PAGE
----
Have you ever noticed most recipes for zucchini bread don’t really call for much zucchini? I sure have. On its surface, making zucchini bread seems like an excellent way of using up lots of zucchini. But in reality, a lot of recipes only call for 1 cup! That’s hardly enough to make a dent in the excesses of the ever-present green giants this time of year. I mean seriously, what’s the point? You’re not even going to get much of a health benefit from such a meager amount. So this past weekend I set out to make a recipe for zucchini bread that would use up a significant amount of zucchini.
I’ve pretty much signed up for a lot of testing when I take on developing a baking recipe, so I knew I better make it worth my efforts. That’s why I added on some other important criteria. I wanted this zucchini bread to be:
- Sturdy enough to pack in a lunch box.
- Sweetend with dates instead of white table sugar.
- Made with whole grains.
- Made without butter.
- And loaded with zucchini!
As it turns out, I did have to test it a whole bunch of times. But happily, the recipe I ended up with satisfies all of my criteria.
Here’s what I did. I wanted to be able to freeze slices of the loaf and then pack them in my daughters’ lunch boxes. To make the slices sturdy enough to handle the freezing and thawing and jostling I added oats. They helped make the slices more dense, higher in fiber and protein, and they absorbed some of the moisture which actually helps keep the bread nice and moist.
I was able to sweeten the bread with softened and pureed dates, which are naturally sweet but low-glycemic and high in fiber. To that, I added only 3 tablespoons of honey, and a cup of raisins, which gives the bread a nice natural sweetness. [Enough so that my girls asked for another slice for dessert last night!] Considering that even healthy zucchini bread recipes call for at least ¾ cups of sugar, I consider this a real success.
As with most of my baking recipes I used canola oil, instead of butter. And as usual I called for whole grain flour instead of all refined. This time, I used white whole-wheat in a ratio of two-to-one with all-purpose flour. The flavor is not overwhelmingly wheaty and the loaves rose into pretty golden domes.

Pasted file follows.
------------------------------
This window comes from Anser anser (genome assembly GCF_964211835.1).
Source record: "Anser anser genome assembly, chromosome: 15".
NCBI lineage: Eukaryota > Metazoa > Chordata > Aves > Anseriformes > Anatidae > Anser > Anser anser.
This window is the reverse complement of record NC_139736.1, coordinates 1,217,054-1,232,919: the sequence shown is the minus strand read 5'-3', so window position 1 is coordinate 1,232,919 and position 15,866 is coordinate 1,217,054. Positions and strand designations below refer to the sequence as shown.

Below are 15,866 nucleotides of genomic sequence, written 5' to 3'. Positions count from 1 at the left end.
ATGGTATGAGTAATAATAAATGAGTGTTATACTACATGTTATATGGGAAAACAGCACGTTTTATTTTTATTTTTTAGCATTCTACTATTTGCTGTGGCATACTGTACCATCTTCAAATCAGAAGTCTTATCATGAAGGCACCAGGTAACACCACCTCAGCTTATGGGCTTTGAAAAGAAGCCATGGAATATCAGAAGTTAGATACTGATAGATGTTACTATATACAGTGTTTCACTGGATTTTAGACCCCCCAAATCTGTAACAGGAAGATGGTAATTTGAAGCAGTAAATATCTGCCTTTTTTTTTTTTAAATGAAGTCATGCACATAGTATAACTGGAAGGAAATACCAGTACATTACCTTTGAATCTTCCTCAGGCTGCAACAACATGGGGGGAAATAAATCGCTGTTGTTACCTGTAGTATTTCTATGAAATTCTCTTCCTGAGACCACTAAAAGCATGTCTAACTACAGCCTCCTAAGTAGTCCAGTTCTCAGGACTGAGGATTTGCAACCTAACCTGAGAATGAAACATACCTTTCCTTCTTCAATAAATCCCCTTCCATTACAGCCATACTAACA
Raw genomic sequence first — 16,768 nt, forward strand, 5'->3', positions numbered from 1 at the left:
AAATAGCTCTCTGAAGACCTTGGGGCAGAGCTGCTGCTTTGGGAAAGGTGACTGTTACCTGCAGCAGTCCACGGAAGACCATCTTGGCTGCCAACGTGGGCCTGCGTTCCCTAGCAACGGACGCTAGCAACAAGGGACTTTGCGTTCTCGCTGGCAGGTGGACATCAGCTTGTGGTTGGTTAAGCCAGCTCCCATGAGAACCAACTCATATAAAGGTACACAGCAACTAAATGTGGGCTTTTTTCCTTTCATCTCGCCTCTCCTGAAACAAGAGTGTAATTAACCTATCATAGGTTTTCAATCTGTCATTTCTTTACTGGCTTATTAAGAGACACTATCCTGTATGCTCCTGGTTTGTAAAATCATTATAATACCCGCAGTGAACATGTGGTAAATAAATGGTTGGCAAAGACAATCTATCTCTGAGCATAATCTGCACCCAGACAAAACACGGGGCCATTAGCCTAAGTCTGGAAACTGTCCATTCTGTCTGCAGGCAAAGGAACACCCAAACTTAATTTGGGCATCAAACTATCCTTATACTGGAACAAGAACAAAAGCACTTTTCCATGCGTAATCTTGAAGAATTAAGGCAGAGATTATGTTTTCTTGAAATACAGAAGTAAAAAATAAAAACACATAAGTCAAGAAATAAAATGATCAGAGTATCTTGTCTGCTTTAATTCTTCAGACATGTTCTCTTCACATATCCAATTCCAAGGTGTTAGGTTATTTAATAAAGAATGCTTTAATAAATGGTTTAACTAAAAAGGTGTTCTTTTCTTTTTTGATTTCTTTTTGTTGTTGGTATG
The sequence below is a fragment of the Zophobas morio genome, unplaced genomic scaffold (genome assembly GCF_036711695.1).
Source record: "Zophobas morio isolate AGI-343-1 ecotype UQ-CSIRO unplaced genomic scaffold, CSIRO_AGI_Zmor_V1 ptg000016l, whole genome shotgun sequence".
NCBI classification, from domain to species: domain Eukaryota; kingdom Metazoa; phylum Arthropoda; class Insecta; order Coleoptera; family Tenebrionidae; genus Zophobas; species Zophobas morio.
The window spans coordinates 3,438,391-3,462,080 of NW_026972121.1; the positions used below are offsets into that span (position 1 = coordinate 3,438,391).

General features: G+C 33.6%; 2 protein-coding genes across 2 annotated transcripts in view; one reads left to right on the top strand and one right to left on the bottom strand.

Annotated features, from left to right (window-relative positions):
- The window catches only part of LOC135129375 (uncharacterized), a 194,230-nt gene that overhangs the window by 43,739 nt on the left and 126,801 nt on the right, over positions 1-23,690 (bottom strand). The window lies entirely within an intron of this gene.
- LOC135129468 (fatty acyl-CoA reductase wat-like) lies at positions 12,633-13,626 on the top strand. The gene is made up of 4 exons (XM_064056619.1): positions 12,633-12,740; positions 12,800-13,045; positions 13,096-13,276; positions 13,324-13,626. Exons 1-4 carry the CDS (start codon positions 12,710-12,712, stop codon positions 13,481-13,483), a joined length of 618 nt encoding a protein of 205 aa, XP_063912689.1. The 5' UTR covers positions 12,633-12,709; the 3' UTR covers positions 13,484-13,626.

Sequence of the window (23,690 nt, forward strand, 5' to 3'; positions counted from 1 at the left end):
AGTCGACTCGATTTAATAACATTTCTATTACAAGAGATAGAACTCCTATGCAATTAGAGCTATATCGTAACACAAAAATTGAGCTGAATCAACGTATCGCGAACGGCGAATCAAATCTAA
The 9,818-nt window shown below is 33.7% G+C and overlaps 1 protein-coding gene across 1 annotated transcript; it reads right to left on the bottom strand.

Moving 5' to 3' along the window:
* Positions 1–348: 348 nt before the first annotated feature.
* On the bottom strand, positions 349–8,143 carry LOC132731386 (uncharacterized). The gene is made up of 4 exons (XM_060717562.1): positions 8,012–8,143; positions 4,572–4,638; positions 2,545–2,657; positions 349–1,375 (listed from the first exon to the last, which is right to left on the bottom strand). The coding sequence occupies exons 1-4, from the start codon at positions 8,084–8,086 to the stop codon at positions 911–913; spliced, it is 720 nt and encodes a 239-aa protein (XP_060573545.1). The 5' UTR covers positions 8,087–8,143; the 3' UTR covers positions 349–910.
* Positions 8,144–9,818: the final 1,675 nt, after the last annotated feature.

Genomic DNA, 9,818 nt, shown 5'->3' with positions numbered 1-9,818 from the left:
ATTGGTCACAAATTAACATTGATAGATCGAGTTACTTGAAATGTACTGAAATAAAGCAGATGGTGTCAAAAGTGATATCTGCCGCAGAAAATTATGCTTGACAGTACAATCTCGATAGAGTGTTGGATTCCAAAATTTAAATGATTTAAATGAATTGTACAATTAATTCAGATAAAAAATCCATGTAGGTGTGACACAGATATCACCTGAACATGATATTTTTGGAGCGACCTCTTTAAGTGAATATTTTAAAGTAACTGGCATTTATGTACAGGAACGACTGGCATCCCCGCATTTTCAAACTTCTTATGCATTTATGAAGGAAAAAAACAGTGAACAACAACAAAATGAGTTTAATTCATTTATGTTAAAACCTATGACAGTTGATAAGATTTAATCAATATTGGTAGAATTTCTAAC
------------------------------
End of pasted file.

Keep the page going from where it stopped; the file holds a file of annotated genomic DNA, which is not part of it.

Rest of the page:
And finally I was able to get in a whole pound (almost 4 cups) of zucchini for two loaves. That’s about twice of a lot of other recipes. Combined with the raisins and dates, that much zucchini will help to get those produce servings in. And perhaps more important it will help to make a dent in the piles of zucchini in the refrigerator!
To make ahead: Wrap slices of bread in plastic wrap, transfer to a large re-sealable freezer bag and freeze up to 1 month. Defrost in microwave for about 20 seconds or at room temperature.
- ¾ cup boiling water
- 1 cup pitted and quartered Medjool dates
- 2 cups whole-wheat flour, preferably white whole- wheat
- 1 cup all-purpose flour
- 1 tablespoon pumpkin pie spice or cinnamon
- 2 teaspoons baking powder
- ½ teaspoon baking soda
- ½ teaspoon salt
- 3 large eggs
- ½ cup canola oil
- 3 tablespoons honey
- 2 teaspoons vanilla extract
- 1 pound zucchini, shredded (about 3 ½ cups)
- ¾ cup rolled oats
- 1 cup raisins
- Preheat oven to 350 degrees F. Coat 2 1.5-quart loaf pans with cooking spray.
- Pour boiling water over the dates and let sit until softened, about 15 minutes.
- Meanwhile, whisk whole-wheat flour, all-purpose flour, spice, baking powder, baking soda and salt in a medium bowl.
- Transfer dates and their soaking liquid to a food processor and process until smooth. Add eggs, oil, honey and vanilla and process until smooth. Pour date mixture into a large bowl. Stir in zucchini. Add the flour mixture and stir until just combined. Add the oats and raisins and stir until just combined. Divide the batter between the two prepared pans.
- Bake until golden brown, puffed and a toothpick inserted in the center comes out with moist crumbs attached, 55 minutes to 1 hour. Allow loaves to cool in their pans at least 15 minutes before turning out onto a wire rack to cool.
3 grams fiber. 4 grams protein. 122 mg sodium. 1 gram saturated fat.
keep yourself in the loop
Sign up for the Health Seasonal Recipes Newsletter and you'll receive a free eCookbook. And, rest assured, we son't spam or share you info. Promise.